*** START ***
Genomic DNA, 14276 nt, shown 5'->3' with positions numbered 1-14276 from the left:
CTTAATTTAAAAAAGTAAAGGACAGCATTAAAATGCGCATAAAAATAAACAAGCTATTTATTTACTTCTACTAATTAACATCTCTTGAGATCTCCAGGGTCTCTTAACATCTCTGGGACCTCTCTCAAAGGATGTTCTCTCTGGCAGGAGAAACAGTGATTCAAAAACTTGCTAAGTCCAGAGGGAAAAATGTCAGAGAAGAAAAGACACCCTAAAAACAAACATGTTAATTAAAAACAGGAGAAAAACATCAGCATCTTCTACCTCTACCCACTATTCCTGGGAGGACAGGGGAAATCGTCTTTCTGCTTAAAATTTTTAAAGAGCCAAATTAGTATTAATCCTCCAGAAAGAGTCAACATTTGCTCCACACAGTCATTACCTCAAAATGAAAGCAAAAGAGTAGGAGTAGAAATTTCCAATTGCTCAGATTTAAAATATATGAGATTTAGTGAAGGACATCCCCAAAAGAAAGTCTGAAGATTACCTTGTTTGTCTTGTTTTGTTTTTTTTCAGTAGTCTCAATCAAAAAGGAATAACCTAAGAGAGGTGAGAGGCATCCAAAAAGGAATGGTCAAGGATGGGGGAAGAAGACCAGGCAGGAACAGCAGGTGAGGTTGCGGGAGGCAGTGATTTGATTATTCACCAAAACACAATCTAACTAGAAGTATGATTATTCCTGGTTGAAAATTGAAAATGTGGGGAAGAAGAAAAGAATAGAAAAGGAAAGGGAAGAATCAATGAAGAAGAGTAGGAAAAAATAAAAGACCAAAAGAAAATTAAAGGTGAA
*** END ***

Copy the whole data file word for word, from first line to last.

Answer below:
Genomic DNA, 14276 nt, shown 5'->3' with positions numbered 1-14276 from the left:
CTTAATTTAAAAAAGTAAAGGACAGCATTAAAATGCGCATAAAAATAAACAAGCTATTTATTTACTTCTACTAATTAACATCTCTTGAGATCTCCAGGGTCTCTTAACATCTCTGGGACCTCTCTCAAAGGATGTTCTCTCTGGCAGGAGAAACAGTGATTCAAAAACTTGCTAAGTCCAGAGGGAAAAATGTCAGAGAAGAAAAGACACCCTAAAAACAAACATGTTAATTAAAAACAGGAGAAAAACATCAGCATCTTCTACCTCTACCCACTATTCCTGGGAGGACAGGGGAAATCGTCTTTCTGCTTAAAATTTTTAAAGAGCCAAATTAGTATTAATCCTCCAGAAAGAGTCAACATTTGCTCCACACAGTCATTACCTCAAAATGAAAGCAAAAGAGTAGGAGTAGAAATTTCCAATTGCTCAGATTTAAAATATATGAGATTTAGTGAAGGACATCCCCAAAAGAAAGTCTGAAGATTACCTTGTTTGTCTTGTTTTGTTTTTTTTCAGTAGTCTCAATCAAAAAGGAATAACCTAAGAGAGGTGAGAGGCATCCAAAAAGGAATGGTCAAGGATGGGGGAAGAAGACCAGGCAGGAACAGCAGGTGAGGTTGCGGGAGGCAGTGATTTGATTATTCACCAAAACACAATCTAACTAGAAGTATGATTATTCCTGGTTGAAAATTGAAAATGTGGGGAAGAAGAAAAGAATAGAAAAGGAAAGGGAAGAATCAATGAAGAAGAGTAGGAAAAAATAAAAGACCAAAAGAAAATTAAAGGTGAA